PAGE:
There’s always that one obvious gift that people want for Christmas. Whether it’s an iPad for Dad, diamond earrings for Mom or Tickle-Me Elmo for the little one, Santa knows that it’s a must for his oversized bag.
For the Tar Heels, it’s free throw shooting.
North Carolina is connecting on a dreadful 63.1 percent from the charity stripe, a mark that puts them on par with Alcorn State at 280th nationally. Neither starter in UNC’s backcourt is shooting above 64.0 percent and John Henson is firing at a 49.0 percent rate, nearing eight percentage points below his field goal mark.
The Tar Heels’ top free throw shooter, and lone player knocking down over 79 percent, is backup guard P.J. Hairston (84.2).
Roy Williams likened free throw shooting to putting on Monday night, suggesting that too much emphasis adds stress and can make the situation worse.
“I think the more you practice, the more relaxed you feel and the more reps you put up,” sophomore forward Harrison Barnes said on Tuesday. “We’re all good free throw shooters in practice, but we just have to translate that over to games.”
Barnes nearly found himself on the naughty list with a not-so-subtle, albeit humorous, dig at rookie P.J. Hairston.
“For example, P.J., one game he goes 9-for-10, and then today in practice he goes 0-for-3 and we all had to run for that,” Barnes said.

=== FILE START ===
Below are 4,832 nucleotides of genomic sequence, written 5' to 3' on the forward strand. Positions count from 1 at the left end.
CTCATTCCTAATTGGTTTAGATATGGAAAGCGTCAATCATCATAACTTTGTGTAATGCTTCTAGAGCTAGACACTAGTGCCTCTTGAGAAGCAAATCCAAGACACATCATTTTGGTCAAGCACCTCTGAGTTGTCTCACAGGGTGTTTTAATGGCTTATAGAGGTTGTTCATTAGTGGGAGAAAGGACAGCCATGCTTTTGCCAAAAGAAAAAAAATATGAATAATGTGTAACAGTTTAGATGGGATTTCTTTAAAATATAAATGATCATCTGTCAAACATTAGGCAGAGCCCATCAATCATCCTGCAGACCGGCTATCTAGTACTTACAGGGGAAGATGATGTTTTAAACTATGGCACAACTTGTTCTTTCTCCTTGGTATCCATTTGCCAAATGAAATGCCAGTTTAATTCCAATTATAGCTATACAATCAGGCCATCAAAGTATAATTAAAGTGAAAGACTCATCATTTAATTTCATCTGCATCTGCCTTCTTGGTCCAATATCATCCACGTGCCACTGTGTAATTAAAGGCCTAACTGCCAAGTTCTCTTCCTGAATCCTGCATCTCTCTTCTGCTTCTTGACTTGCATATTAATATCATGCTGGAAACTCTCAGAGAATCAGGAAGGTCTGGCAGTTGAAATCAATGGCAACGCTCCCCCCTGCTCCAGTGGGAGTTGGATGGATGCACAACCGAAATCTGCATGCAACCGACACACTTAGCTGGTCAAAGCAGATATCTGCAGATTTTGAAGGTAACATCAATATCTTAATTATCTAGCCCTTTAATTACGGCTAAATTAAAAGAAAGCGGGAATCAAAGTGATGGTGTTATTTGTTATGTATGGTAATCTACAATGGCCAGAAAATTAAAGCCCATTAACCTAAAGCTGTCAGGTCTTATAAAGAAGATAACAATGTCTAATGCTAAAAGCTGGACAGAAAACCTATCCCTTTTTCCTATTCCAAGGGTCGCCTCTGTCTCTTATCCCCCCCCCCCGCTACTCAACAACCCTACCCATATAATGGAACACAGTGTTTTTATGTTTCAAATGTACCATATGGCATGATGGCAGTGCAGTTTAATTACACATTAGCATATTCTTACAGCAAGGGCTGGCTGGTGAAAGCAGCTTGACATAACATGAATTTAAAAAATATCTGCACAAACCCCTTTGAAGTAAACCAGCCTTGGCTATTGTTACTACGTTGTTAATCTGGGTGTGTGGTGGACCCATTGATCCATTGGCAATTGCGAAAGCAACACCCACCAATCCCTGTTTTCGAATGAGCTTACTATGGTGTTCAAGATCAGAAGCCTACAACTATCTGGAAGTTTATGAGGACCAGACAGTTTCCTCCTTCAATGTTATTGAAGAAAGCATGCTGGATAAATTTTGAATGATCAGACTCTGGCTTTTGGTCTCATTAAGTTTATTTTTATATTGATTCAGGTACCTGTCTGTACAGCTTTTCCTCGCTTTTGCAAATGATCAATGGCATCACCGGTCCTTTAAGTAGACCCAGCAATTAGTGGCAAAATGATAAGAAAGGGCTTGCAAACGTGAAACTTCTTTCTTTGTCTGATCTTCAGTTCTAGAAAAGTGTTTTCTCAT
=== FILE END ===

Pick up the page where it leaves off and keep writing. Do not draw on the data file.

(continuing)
Regardless, there will likely come a time this season when North Carolina will need every point at its disposal. Williams knows that fact all too well – his ’02-03 Kansas team missed 18 free throws in the national championship and lost to Syracuse by three points.
Upgraded Models Needed
Dexter Strickland only paused for a split-second when asked on Tuesday about the category where North Carolina has the most room to improve in.
Williams has been persistent in telling reporters since the offseason that defensive success was critical for this team to realize its goals of reaching New Orleans in early April. UNC opened the season strong in that regard, holding its opponents to 33.9 percent shooting (59-of-174) through the first five halves of play.
Since that time, that field goal percentage defense mark has risen to 39.5 percent (251-635), and while respectable, abhorrent shooting displays by Evansville and Nicholls – a combined 39-of-136 – helped keep that statistic down.
In UNC’s two losses, UNLV and Kentucky combined to knock down 50.8 percent of their shots in the second half.
Strickland pointed to needed improvement in off-the-ball defense as well as stopping dribble penetration as the keys areas of focus.
“Letting the guards drive down the middle and making John or ‘Z’ rotate and leaving their guys wide open,” Strickland said. “I think we should do a better job guarding the ball from that initial position. I think we’re doing an alright job, but we can do better, though.”
North Carolina ranked 57th nationally in field goal percentage defense (39.0) and 89th in 3-point field goal percentage defense (31.0) prior to the victory over Nicholls, as the NCAA only updates its stats once a week. UNC is currently holding its opponents to 38.3 percent shooting, including a 29.4 percent mark from long range.